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Anekwu v. Cole

United States District Court, W.D. Louisiana, Alexandria Division

February 27, 2018

HENRY C. ANEKWU, Petitioner
v.
DAVID COLE, ET AL., Respondents

          JUDGE DEE D. DRELL

          REPORT AND RECOMMENDATION

          Joseph H.L. Perez-Montes United States Magistrate Judge

         Before the Court is a petition for writ of habeas corpus (28 U.S.C. § 2241) filed by pro se Petitioner Henry C. Anekwu (“Anekwu”) (A#087618083). Anekwu is an immigration detainee in the custody of the Department of Homeland Security/U.S. Immigration and Customs Enforcement (“DHS/ICE”). He is being detained at the LaSalle Detention Center in Jena, Louisiana. Anekwu challenges the legality of his convictions of mail fraud, wire fraud, and telemarketing fraud. Because Anekwu cannot established that he meets the requirements of the savings clause of 28 U.S.C. § 2255, his petition should be dismissed.

         I. Background

         Anekwu was convicted of mail fraud, wire fraud, and telemarketing fraud against the elderly. U.S. v. Anekwu, 695 F.3d 967 (9th Cir. 2012). Although Anekwu claims he did not appeal or file a motion to vacate under § 2255, both Westlaw and court records indicate that Anekwu did appeal, and his conviction was affirmed. U.S. v. Anekwu, 695 F.3d 967 (9th Cir. 2012). The United States Supreme Court denied writs. Anekwu v. U.S., 569 U.S. 989 (2013).

         Court records also indicate Anekwu filed a § 2255 motion in the court of conviction. Anekwu v. U.S., 03-cr-1151, 2014 WL 12710727 (C.D. Cal. Dec. 3, 2014). The motion was denied, as was Anekwu's subsequent motion for relief from judgment. Anekwu v. U.S., 03-cr-1151, 2015 WL 13450806, at *1 (C.D. Cal. Dec. 15, 2015).

         In his § 2241 petition, Anekwu claims that he “was not indicted by the grand jury, ” and his indictment was falsified. (Doc. 1).

         II. Law and Analysis

         A federal prisoner may challenge his sentence under either §§ 2241 or 2255. Though closely related, these two provisions are “distinct mechanisms for seeking post-conviction relief.” Pack v. Yusuff, 218 F.3d 448, 451 (5th Cir. 2000). A § 2241 petition may be filed by a prisoner challenging the manner in which his sentence is being executed or the prison authorities' determination of its duration. See Reyes- Requena v. U.S., 243 F.3d 893, 900-01 (5th Cir. 2001); Pack, 218 F.3d at 451. The proper venue for such a challenge is the district in which the prisoner is incarcerated. See Kinder v. Purdy, 222 F.3d 209, 212 (5th Cir. 2000) (citing Pack, 218 F.3d at 451).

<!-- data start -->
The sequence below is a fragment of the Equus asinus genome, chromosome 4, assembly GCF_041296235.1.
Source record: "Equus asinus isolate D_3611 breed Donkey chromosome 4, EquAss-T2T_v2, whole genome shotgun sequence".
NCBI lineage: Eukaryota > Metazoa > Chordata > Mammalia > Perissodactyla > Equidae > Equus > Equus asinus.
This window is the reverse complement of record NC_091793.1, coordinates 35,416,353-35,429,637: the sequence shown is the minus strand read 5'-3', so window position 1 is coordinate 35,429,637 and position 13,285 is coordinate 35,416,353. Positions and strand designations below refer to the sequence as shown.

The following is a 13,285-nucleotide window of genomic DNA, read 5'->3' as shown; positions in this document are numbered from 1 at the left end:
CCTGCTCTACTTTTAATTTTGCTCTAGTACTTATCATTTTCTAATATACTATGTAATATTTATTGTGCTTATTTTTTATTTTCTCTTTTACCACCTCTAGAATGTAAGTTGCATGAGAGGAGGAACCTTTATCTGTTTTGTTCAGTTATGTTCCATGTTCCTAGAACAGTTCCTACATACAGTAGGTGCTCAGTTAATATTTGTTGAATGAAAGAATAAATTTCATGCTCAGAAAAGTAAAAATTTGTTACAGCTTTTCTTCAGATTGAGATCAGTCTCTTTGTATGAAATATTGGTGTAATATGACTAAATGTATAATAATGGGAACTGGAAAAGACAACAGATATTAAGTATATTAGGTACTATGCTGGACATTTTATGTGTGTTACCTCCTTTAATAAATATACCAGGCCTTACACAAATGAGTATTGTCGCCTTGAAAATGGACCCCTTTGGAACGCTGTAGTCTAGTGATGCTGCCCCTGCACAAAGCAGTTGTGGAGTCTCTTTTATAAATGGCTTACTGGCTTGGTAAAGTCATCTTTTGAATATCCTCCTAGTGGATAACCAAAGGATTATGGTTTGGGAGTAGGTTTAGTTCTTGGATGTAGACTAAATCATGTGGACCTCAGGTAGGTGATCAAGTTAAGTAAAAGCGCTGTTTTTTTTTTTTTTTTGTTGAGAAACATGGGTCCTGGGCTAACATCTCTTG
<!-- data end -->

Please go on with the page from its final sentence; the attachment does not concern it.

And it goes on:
In contrast, a § 2255 motion should be used to vacate, set aside, or correct a sentence based on errors that occurred at or prior to sentencing. See Cox v. Warden, Federal Detention Ctr., 911 F.2d 1111, 1113 (5th Cir. 1990) (citing United States v. Flores, 616 F.2d 840, 842 (5th Cir. 1980)). A § 2255 motion “provides the primary means of collateral attack on a federal sentence” and must be filed in the court that issued the contested sentence. See Cox, 911 F.2d at 1113.

         Anekwu challenges his conviction based on an allegedly defective indictment - an alleged error that occurred prior to sentencing. Thus, Anekwu must proceed under § 2255 in the court of conviction.

         Section 2255(e) provides a limited exception to the rule that a § 2241 petition may not be used to challenge the validity of a federal sentence and conviction. See Pack, 218 F.3d at 452. This “savings clause” allows a prisoner to rely on § 2241 if the remedy available under § 2255 would be “inadequate or ineffective to test the legality of his detention.” 28 U.S.C. § 2255(e). A petitioner bears the burden of affirmatively proving that the § 2255 remedy is inadequate. See McGhee v. Hanberry, 604 F.2d 9, 10 (5th Cir. 1979). A prisoner may not utilize § 2241 merely to avoid procedural hurdles presented under § 2255, such as the one-year statute of limitations or the restriction on filing second or successive motions to vacate. See Pack, 218 F.3d at 453 (holding that neither a limitations bar nor successiveness make § 2255 ineffective or inadequate).

         The Fifth Circuit has identified the limited circumstances under which the savings clause of § 2255 applies. To fall under the savings clause, a petitioner must demonstrate that: (1) his claim is based on a retroactively applicable Supreme Court decision; (2) the Supreme Court decision establishes that he was “actually innocent” of the charges against him because the decision decriminalized the conduct for which he was convicted; and (3) his claim would have been foreclosed by existing circuit precedent had he raised it at trial, on direct appeal, or in his original § 2255 petition. See Reyes-Requena, 243 F.3d at 904. Anekwu does not allege that he meets any of the requirements of the savings clause, and he has not identified a retroactively applicable Supreme Court decision establishing his innocence.

         To the extent Anekwu attempts to challenge his removal order, a petition for review filed in the appropriate court of appeals is the exclusive means for judicial review. See 8 U.S.C. § 1252(a)(5); Rosales v. Bureau of Immigration & Customs Enforcement, 426 F.3d 733, 736 (5th Cir. 2005); Merlan v. Holder, 667 F.3d 538, 539 (5th Cir. 2011) (district court did not have jurisdiction to review the final removal order pursuant to the provisions of the REAL ID Act); Castillo-Perales v. Holder, 411 Fed.Appx. 695, 695-696 (5th ...


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